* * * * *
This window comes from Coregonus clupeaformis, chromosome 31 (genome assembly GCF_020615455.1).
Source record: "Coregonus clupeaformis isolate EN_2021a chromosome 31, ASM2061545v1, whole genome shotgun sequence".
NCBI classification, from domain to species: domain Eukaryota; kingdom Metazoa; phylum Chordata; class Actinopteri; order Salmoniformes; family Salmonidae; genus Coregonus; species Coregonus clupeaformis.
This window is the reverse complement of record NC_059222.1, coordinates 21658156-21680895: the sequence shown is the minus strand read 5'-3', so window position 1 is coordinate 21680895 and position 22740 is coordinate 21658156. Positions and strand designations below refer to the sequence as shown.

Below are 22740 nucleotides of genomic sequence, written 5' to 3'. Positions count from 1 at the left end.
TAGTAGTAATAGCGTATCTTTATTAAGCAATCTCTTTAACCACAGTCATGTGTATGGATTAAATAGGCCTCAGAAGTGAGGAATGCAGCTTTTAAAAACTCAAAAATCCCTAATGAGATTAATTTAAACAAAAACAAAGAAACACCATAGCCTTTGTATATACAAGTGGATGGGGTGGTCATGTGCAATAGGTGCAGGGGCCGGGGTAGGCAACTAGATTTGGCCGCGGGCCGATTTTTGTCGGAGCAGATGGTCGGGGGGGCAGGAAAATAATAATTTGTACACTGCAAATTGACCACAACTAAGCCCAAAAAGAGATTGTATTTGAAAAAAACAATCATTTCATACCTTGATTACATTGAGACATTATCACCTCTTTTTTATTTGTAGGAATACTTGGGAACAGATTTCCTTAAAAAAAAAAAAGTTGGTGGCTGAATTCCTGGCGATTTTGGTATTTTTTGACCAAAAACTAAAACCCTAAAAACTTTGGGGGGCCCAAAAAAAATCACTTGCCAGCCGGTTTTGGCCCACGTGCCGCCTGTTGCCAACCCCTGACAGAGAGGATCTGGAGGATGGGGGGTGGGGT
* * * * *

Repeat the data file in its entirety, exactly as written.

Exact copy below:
This window comes from Coregonus clupeaformis, chromosome 31 (genome assembly GCF_020615455.1).
Source record: "Coregonus clupeaformis isolate EN_2021a chromosome 31, ASM2061545v1, whole genome shotgun sequence".
NCBI classification, from domain to species: domain Eukaryota; kingdom Metazoa; phylum Chordata; class Actinopteri; order Salmoniformes; family Salmonidae; genus Coregonus; species Coregonus clupeaformis.
This window is the reverse complement of record NC_059222.1, coordinates 21658156-21680895: the sequence shown is the minus strand read 5'-3', so window position 1 is coordinate 21680895 and position 22740 is coordinate 21658156. Positions and strand designations below refer to the sequence as shown.

Below are 22740 nucleotides of genomic sequence, written 5' to 3'. Positions count from 1 at the left end.
TAGTAGTAATAGCGTATCTTTATTAAGCAATCTCTTTAACCACAGTCATGTGTATGGATTAAATAGGCCTCAGAAGTGAGGAATGCAGCTTTTAAAAACTCAAAAATCCCTAATGAGATTAATTTAAACAAAAACAAAGAAACACCATAGCCTTTGTATATACAAGTGGATGGGGTGGTCATGTGCAATAGGTGCAGGGGCCGGGGTAGGCAACTAGATTTGGCCGCGGGCCGATTTTTGTCGGAGCAGATGGTCGGGGGGGCAGGAAAATAATAATTTGTACACTGCAAATTGACCACAACTAAGCCCAAAAAGAGATTGTATTTGAAAAAAACAATCATTTCATACCTTGATTACATTGAGACATTATCACCTCTTTTTTATTTGTAGGAATACTTGGGAACAGATTTCCTTAAAAAAAAAAAAGTTGGTGGCTGAATTCCTGGCGATTTTGGTATTTTTTGACCAAAAACTAAAACCCTAAAAACTTTGGGGGGCCCAAAAAAAATCACTTGCCAGCCGGTTTTGGCCCACGTGCCGCCTGTTGCCAACCCCTGACAGAGAGGATCTGGAGGATGGGGGGTGGGGT